OPM Medical Retirement Law: The Editorial Process

Every writer dreads the process; on the other side of the proverbial fence, it is the joyful perverseness of the editor, with markers in hand and metaphorical scissors and knives to slash and cut, the necessity of reducing and whittling away the creative volume of words forming descriptive paragraphs and the infancy of a birth of genius, or so one always thinks about one’s own work.

Everyone has a story to tell.  How cogent; whether systematic in logical sequence; the relevance of certain statements, sentences, and sometimes paragraphs and chapters, may undermine the greater purpose for which something is written.

The story to tell must always be refined and bifurcated into categories of recognized goals:  Who is the audience?  What is the purpose of the piece?  Is there a thematic foundation?  Who will be interested?  What is the appropriate forum for publication?  These questions, and many others, are rarely asked (or answered) beyond the egoism of the compelling need to tell.

For Federal employees and U.S. Postal workers who have a story to tell, the telling of the story is often the basis upon which one files for Federal Employees Disability Retirement benefits through the U.S. Office of Personnel Management, whether the Federal or Postal employee is under FERS, CSRS or CSRS Offset.  Sometimes, the story must be told in another forum — to the Office of Worker’s Compensation, or perhaps to an EEOC venue.  Will the stories change with each telling to a different forum?  Perhaps not the core of the story, but certainly some of the relevant details.

As with preparing and formulating one’s Statement of Disability for a Federal Disability Retirement application, the facts to be told, the focus to be emphasized; these all depend upon the audience of one’s target.  It is not a matter of changing or omitting; it is the necessary editorial process which makes for good print.

For the Federal and Postal employee who tries to go it alone, rarely can one be the writer and editor at the same time; and it is likely the editorial process which results in the successful outcome of any writing endeavor; and while the acclaim and accolades of success spotlight the named individual, the printed byline and the recognized author, it is the behind-the-scenes process which really wins the day.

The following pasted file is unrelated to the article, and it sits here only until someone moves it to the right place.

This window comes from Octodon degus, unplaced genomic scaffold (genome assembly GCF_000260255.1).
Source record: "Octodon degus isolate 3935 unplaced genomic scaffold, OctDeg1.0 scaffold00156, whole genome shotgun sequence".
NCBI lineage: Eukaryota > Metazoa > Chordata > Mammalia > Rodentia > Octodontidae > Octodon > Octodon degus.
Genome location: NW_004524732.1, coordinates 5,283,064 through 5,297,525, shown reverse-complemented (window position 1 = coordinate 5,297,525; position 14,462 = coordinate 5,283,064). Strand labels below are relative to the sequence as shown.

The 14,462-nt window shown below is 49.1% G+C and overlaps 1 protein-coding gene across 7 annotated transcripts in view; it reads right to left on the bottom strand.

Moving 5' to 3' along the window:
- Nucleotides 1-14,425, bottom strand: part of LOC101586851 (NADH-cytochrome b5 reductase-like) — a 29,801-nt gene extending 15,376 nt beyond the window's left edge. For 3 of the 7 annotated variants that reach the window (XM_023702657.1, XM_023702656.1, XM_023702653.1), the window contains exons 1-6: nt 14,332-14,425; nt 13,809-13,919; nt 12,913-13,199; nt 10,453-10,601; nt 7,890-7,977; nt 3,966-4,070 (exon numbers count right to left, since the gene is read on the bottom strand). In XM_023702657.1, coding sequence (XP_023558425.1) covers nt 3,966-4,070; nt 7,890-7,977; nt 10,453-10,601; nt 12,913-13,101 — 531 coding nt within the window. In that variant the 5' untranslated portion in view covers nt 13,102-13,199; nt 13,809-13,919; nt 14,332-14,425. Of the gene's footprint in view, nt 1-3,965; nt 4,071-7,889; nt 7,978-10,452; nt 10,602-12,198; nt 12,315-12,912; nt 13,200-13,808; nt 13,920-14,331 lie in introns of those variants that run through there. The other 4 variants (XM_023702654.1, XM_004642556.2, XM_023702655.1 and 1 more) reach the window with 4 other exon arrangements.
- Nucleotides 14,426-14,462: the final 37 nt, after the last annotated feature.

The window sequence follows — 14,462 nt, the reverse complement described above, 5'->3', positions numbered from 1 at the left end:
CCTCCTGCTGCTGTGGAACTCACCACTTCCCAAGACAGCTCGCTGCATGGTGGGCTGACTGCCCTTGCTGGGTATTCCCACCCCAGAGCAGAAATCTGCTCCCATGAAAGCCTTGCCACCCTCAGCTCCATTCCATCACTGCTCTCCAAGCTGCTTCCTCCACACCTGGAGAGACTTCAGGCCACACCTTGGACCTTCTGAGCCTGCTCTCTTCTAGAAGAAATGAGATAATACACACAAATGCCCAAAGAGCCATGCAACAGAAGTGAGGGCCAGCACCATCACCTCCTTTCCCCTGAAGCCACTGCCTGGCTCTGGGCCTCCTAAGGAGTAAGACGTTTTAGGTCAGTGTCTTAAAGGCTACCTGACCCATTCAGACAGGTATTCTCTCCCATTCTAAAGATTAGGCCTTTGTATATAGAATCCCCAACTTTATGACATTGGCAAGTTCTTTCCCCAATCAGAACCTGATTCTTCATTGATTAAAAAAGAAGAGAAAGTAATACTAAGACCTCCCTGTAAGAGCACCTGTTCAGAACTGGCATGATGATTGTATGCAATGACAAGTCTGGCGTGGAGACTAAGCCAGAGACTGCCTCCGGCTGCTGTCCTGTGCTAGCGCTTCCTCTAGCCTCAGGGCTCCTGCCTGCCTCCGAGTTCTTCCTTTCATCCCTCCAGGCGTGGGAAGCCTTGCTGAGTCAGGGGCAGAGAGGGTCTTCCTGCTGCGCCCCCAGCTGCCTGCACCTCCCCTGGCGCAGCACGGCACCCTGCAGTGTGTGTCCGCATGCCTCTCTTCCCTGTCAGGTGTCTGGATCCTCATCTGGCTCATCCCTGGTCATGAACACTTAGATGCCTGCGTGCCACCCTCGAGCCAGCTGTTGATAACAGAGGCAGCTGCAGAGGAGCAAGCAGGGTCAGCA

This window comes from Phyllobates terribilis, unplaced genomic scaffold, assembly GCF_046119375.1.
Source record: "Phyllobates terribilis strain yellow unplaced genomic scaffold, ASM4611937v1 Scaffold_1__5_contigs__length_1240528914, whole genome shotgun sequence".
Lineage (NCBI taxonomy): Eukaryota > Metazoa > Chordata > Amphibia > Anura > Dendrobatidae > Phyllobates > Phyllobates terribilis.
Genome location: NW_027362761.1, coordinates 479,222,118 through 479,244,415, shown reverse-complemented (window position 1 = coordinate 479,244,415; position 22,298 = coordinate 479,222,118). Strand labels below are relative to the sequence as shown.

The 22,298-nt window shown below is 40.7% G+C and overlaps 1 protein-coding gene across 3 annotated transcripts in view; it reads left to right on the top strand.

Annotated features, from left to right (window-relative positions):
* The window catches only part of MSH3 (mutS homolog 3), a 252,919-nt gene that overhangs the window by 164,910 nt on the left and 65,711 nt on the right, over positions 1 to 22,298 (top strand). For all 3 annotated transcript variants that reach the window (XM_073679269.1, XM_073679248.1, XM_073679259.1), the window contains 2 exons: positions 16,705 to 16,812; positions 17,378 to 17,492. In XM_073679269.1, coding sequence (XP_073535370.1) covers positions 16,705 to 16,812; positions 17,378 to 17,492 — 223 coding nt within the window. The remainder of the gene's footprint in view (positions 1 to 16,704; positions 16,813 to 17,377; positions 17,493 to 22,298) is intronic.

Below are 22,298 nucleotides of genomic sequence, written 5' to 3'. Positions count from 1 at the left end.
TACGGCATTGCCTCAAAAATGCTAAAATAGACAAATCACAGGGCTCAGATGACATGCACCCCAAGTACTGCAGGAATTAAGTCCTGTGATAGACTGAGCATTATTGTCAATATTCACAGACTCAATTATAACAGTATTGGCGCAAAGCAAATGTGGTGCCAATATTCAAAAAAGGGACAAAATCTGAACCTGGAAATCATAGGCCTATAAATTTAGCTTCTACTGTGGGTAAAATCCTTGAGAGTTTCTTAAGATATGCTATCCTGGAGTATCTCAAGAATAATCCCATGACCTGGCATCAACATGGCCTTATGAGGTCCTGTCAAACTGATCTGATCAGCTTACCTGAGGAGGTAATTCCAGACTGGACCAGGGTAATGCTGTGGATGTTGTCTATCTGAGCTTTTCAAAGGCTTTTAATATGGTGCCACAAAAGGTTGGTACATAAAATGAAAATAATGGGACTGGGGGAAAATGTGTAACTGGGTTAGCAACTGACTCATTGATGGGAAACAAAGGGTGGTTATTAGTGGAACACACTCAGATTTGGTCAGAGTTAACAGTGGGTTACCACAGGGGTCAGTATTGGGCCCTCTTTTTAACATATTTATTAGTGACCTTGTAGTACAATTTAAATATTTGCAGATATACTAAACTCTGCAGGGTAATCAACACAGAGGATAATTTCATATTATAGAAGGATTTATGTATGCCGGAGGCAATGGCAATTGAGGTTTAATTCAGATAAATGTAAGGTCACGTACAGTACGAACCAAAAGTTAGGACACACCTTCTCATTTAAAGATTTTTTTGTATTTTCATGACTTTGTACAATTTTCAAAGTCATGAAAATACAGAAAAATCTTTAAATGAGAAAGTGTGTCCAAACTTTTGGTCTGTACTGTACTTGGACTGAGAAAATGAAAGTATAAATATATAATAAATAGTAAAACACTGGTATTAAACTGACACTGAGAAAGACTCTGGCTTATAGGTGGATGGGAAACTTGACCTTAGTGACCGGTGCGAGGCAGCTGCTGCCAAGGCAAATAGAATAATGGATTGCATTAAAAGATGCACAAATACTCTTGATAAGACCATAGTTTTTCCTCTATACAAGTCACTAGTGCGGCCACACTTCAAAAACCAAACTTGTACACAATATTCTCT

Sincerely,

Robert R. McGill, Esquire

 

OPM Disability Retirement Attorney: Out to Pasture

There is a natural proclivity by the previous generation to resist the transference of authority before its designated time; the conflict arises not as to the inevitability of such change, but rather as to the appropriate context, procedural mechanisms instituted, and the care and sensitivity manifested.  And that is often the crux of the matter, is it not?

The brashness and lack of diplomacy and propriety; the insensitive nature of youth in trying to take over before paying one’s proper dues; and a sense that the young are owed something, without paying the necessary price through sweat and toil.  And the older generation?  From the perspective of the young, they are often seen as intractable, unable to face the reality of the inevitability of generational transfer; the ideas once seen as new and innovative are mere fodder for laughter and scorn.

Such treatment of those on their “way out” are often given similar application for Federal employees and U.S. Postal workers who show a need to file for Federal Disability Retirement benefits through the U.S. Office of Personnel Management.  Such employees are viewed as those being “put out to pasture”, and as something less than human, partial in their worth, lacking of completeness, and needing to be shoved aside to make room for the healthy and fully productive.

Resentment often reigns; the insensitivity of the approach of agencies in their bureaucratic indifference is often what prevails; and once the exit is complete, those who were once the warriors and conquerors of yesteryear, are mere vestiges of forgotten remembrances of dissipating dew.

Always remember, however, that there is another perspective than the one which is left behind.  For the Federal or Postal employee who is put out to pasture by one’s agency, there is new ground to break, fresh challenges to embrace.  The pasture that one enters need not be the same one that the former agency considers; it is the one which the Federal or Postal Disability Retirement annuitant plows for himself, and whatever the thoughts and scornful mutterings of that agency left behind, they now have no control over the future of the Federal or Postal employee who has the freedom to follow the pasture of his or her limitless dreams.

Sincerely,

Robert R. McGill, Esquire

 

OPM Disability Retirement Attorney: Avoiding the Pedantic Prophet

Doomsayers are everywhere, and in every generation and region of thoughtful pronouncements, prophets foretelling of anticipated events await to ring the ears of those who desire future confirmation of that which was already expected.

Beyond the general prophesy of future events, however, is the one who focuses upon minutiae and details irrelevant to the greater paradigm of events.  It is like the man who was informed that major surgery would be necessary, and oh, by the way, the scalpel to be used is made by a German manufacturer whose great uncle was related to Lord Byron.  Interesting tidbits may be relevant in limited circumstances; one should avoid the pedantic repetition of facts, events and details which detract from the main theme of a narrative.